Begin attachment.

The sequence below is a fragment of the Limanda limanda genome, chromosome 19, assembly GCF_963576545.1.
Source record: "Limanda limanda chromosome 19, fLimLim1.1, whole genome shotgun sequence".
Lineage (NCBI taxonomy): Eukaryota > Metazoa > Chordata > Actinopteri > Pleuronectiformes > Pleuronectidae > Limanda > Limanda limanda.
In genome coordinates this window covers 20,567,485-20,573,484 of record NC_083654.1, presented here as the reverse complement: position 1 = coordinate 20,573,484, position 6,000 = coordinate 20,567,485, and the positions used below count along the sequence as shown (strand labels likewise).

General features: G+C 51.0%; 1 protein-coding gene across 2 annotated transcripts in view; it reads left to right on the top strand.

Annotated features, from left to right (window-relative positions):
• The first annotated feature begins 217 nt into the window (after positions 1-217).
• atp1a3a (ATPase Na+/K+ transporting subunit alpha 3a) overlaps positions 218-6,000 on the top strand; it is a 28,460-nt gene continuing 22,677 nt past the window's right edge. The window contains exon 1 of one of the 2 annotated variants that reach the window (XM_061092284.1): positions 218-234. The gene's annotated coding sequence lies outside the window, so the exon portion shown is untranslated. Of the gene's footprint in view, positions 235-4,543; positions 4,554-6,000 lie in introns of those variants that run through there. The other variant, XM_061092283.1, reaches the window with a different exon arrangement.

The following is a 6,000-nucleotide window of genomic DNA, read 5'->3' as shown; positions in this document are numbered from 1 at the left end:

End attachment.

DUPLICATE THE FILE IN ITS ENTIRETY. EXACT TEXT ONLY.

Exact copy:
The sequence below is a fragment of the Limanda limanda genome, chromosome 19, assembly GCF_963576545.1.
Source record: "Limanda limanda chromosome 19, fLimLim1.1, whole genome shotgun sequence".
Lineage (NCBI taxonomy): Eukaryota > Metazoa > Chordata > Actinopteri > Pleuronectiformes > Pleuronectidae > Limanda > Limanda limanda.
In genome coordinates this window covers 20,567,485-20,573,484 of record NC_083654.1, presented here as the reverse complement: position 1 = coordinate 20,573,484, position 6,000 = coordinate 20,567,485, and the positions used below count along the sequence as shown (strand labels likewise).

General features: G+C 51.0%; 1 protein-coding gene across 2 annotated transcripts in view; it reads left to right on the top strand.

Annotated features, from left to right (window-relative positions):
• The first annotated feature begins 217 nt into the window (after positions 1-217).
• atp1a3a (ATPase Na+/K+ transporting subunit alpha 3a) overlaps positions 218-6,000 on the top strand; it is a 28,460-nt gene continuing 22,677 nt past the window's right edge. The window contains exon 1 of one of the 2 annotated variants that reach the window (XM_061092284.1): positions 218-234. The gene's annotated coding sequence lies outside the window, so the exon portion shown is untranslated. Of the gene's footprint in view, positions 235-4,543; positions 4,554-6,000 lie in introns of those variants that run through there. The other variant, XM_061092283.1, reaches the window with a different exon arrangement.

The following is a 6,000-nucleotide window of genomic DNA, read 5'->3' as shown; positions in this document are numbered from 1 at the left end: